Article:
I am a fangirl at heart. My heart races. My adrenaline soars. I love that feeling. It's a basic physiological response that can be summed up in that I feel like I'm thirteen years old again and getting to see the latest teen heart-throb in person. That's how I was today - totally fumbling over myself, as if my crutches didn't make that an easy move anyway. I was talking too quickly, saying stupid things that made no sense to anyone but myself, explaining in detail about things that were irrelevant. I was embarrassed at how nervous I was. Here was my chance to rub elbows with my hoped-for peers and I was behaving like a bumbling idiot. Need I go on?
“Wow Machelle, what gives? What made you all twitterpated?” you ask. Well, sit down and and let me tell you. Tera Lynn Childs (her latest book, the merlicious Forgive My Fins will be followed by the release of Sweet Venom this fall, http://www.teralynnchilds.com/
), Tracy Deebs (her Tempest Rising debuted this past May! http://www.tracydeebs.com/
), and Jennifer Archer (Her YA debut – by no means from a newbie author - Through Her Eyes http://www.jenniferarcher.net/
) were at A Real Bookstore in The Village at Fairview (Allen, TX) for the CHILLS AND THRILLS TEEN BOOK SIGNING TOUR. As if that wasn't enough, Rosemary Clement-Moore (the brains behind journalist Maggie Quinn's adventures and the author of The Splendor Falls, http://www.rosemaryclementmoore.com/
) was hanging around for good measure.
I had missed Rachel Caine (author of Bite Club, part of the Morganville Vampires' fame, http://www.rachelcaine.com
) both at A Real Bookstore and at The Smith Library in Wylie, TX. Geez! Can you believe it? Two different nights and I couldn't make either of them. It's all good. I'll catch Rachel on the flip side.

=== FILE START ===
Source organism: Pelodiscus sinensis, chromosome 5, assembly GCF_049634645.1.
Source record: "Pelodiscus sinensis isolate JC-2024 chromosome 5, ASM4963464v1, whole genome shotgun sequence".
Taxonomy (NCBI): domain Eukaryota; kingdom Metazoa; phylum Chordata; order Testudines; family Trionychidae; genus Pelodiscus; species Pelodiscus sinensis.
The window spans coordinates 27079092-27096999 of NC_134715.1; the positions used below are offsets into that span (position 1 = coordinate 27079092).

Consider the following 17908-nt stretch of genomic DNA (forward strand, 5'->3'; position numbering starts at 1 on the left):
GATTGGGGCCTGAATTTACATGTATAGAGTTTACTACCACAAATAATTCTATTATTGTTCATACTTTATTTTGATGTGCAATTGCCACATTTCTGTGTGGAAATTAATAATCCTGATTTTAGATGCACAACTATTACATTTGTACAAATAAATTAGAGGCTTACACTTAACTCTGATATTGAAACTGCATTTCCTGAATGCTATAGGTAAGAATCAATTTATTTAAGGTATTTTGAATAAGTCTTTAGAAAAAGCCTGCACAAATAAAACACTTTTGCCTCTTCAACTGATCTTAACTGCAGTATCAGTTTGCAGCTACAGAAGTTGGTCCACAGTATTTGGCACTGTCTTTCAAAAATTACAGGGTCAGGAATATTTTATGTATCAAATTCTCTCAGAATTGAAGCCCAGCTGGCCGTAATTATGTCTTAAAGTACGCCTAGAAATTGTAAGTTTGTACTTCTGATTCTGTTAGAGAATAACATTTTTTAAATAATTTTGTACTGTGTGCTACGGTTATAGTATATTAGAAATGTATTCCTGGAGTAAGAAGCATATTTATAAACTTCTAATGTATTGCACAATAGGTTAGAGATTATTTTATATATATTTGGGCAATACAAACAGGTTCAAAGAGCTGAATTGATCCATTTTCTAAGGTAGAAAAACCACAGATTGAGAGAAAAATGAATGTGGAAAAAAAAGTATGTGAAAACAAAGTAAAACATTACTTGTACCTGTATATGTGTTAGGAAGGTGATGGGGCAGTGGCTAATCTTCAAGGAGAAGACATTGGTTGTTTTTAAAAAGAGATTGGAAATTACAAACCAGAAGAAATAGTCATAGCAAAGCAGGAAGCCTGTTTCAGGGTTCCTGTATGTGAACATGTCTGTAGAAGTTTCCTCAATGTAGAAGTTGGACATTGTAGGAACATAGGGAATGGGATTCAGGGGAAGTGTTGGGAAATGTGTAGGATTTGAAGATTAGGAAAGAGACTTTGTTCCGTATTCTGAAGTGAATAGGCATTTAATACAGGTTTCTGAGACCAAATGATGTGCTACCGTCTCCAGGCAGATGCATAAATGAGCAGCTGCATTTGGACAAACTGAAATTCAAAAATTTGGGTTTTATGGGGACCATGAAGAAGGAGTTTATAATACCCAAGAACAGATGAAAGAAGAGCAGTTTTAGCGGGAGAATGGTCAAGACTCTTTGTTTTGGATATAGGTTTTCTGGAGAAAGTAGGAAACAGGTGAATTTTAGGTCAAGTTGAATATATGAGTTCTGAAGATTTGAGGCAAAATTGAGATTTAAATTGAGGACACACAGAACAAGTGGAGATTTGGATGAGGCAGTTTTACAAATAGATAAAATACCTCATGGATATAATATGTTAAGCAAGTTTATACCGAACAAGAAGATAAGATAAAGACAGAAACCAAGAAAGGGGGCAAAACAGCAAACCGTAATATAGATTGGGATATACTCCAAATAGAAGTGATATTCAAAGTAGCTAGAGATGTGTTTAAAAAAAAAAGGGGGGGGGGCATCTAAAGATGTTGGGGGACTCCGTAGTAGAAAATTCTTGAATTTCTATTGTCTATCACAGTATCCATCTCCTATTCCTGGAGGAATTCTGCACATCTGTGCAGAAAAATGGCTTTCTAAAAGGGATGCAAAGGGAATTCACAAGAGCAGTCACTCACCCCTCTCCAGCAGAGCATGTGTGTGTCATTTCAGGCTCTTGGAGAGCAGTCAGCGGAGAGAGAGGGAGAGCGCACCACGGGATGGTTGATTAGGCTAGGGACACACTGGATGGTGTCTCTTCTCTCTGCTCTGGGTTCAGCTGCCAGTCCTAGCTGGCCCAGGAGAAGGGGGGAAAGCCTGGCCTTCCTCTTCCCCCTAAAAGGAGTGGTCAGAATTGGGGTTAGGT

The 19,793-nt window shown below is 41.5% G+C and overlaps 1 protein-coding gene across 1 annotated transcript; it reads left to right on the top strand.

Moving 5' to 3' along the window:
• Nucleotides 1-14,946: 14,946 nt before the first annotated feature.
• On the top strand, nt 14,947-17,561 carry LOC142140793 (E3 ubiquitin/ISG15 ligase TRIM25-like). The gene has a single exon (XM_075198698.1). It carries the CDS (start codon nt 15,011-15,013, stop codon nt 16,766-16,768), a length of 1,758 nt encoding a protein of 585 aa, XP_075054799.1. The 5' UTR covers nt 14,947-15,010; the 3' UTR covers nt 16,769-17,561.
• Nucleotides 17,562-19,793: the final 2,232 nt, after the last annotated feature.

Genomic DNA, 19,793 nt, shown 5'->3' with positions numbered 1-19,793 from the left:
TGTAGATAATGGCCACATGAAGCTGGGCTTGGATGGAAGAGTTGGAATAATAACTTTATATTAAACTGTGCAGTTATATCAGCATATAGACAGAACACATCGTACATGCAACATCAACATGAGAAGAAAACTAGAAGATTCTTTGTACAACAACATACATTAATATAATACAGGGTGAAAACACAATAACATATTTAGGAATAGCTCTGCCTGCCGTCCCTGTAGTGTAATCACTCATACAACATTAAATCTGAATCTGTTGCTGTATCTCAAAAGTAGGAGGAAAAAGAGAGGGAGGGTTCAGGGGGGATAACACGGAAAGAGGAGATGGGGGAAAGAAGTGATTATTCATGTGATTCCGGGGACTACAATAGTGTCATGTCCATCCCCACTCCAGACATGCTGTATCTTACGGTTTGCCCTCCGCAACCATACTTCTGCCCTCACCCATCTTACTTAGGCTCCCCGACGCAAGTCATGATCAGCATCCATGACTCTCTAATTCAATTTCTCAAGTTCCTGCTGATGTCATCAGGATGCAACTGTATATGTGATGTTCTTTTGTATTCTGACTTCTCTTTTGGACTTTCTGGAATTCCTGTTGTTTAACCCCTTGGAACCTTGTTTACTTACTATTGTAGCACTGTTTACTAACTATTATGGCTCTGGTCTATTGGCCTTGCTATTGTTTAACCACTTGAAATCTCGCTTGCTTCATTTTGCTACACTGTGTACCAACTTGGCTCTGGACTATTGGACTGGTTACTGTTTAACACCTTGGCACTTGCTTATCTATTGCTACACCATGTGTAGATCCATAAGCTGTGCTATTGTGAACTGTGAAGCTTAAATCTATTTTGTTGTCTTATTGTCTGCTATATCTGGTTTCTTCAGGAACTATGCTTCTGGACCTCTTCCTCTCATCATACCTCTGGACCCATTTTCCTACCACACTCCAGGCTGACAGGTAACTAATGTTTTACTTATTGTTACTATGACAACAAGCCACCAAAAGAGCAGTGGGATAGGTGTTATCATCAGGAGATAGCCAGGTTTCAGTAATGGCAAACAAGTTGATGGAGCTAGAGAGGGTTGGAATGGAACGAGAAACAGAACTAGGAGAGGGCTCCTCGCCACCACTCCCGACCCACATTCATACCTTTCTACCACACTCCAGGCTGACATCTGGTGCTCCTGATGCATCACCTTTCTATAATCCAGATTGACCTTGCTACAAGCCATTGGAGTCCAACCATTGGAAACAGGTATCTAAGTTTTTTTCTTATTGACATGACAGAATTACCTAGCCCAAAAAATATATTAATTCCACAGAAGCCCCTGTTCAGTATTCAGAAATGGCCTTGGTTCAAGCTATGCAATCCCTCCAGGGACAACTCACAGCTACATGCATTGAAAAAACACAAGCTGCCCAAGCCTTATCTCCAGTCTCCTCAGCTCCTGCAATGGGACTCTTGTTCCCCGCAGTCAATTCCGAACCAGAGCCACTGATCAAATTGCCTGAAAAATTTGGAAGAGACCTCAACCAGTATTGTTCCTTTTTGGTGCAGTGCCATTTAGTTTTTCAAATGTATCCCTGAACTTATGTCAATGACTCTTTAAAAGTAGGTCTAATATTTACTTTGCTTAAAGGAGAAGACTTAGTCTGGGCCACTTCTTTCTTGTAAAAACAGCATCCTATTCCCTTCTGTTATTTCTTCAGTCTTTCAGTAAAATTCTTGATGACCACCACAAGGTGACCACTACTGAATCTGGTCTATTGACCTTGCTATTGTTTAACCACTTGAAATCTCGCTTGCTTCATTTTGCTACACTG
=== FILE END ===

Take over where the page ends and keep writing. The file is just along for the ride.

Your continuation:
To meet the Thrill and Chill authors was a thrill for me. Let me tell you, these ladies had to be tired, but they were beyond nice to me and the remaining stragglers. I arrived fifteen minutes after the signing officially ended (sometimes life puts little road bumps in your way), but I persevered. And I was rewarded. They were still signing, chatting, standing for pictures, and they were all smiles the entire time.
Fangirl! Through and through! I have followed these ladies via social media for a long time. Now I can associate actual, touchable humans to the pictures on twitter, websites, and blogs. I was on a writer's high. Respect ladies, respect.
I've finished writing my first book. Three times. My husband keeps asking me how many more revisions it will take. Then he follows up by commenting that you can over-revise. Yeah, I know, but I really don't think I'm even close to the point of over-revision. My critique group looked things over. I've had friends read it. Friends of friends have even read it. Actual real-life teens read it too. Everyone liked it. Everyone but the people who count – count as far as getting my foot in the publishing door.
Talk about frustrating! If the buying public likes it, why don't the agents? The difference is "like" versus "love". It's good enough, but in this tough market, it's not great enough. Yet. I finally get it though. I understand what separates the goods from the greats. Yes I think my book is as good as a lot of what is sitting on the book store shelves. But maybe that's just it. They are sitting on the shelves and not moving off of those shelves.
What changed for me? A stroke of luck and maybe some good old-fashioned, friendly chit-chat. An editor, yes an editor from an actual publishing house, took the time to read my first five pages and show me where it needed work. Then she said to study the great writers. I did. Wow, did I ever. I've been pouring over books. Inhaling them. A friend recently asked how many books I've read during my spree. She didn't believe me when I said I average a book every day and a half. If all I did was read, I'd swallow almost two books a day depending on their size, but I do have adult/parental/marital responsibilities so I can't devote an entire day to reading.
I've compared boy/first POV to girl/first POV to boy/third POV to girl/third POV. I've looked into the effectiveness of third limited to multiple POV's. Within these POV's is passive action versus physical action. I've compared them all. Was this avenue effective? Why? Or would this other method have been better? I took notes. Furiously, copiously, I took notes and I studied my notes.
I get it now. I know what I need to do. In fact at this point, I feel completely qualified to teach on these subjects. The question is, the real issue at heart is, can I put what I've learned into action? Can I step up and pull this off or have I set my bar too high? After all, great players don't translate into great coaches and the best coaches probably weren't the best players. Right here, right now, I want to be a great player.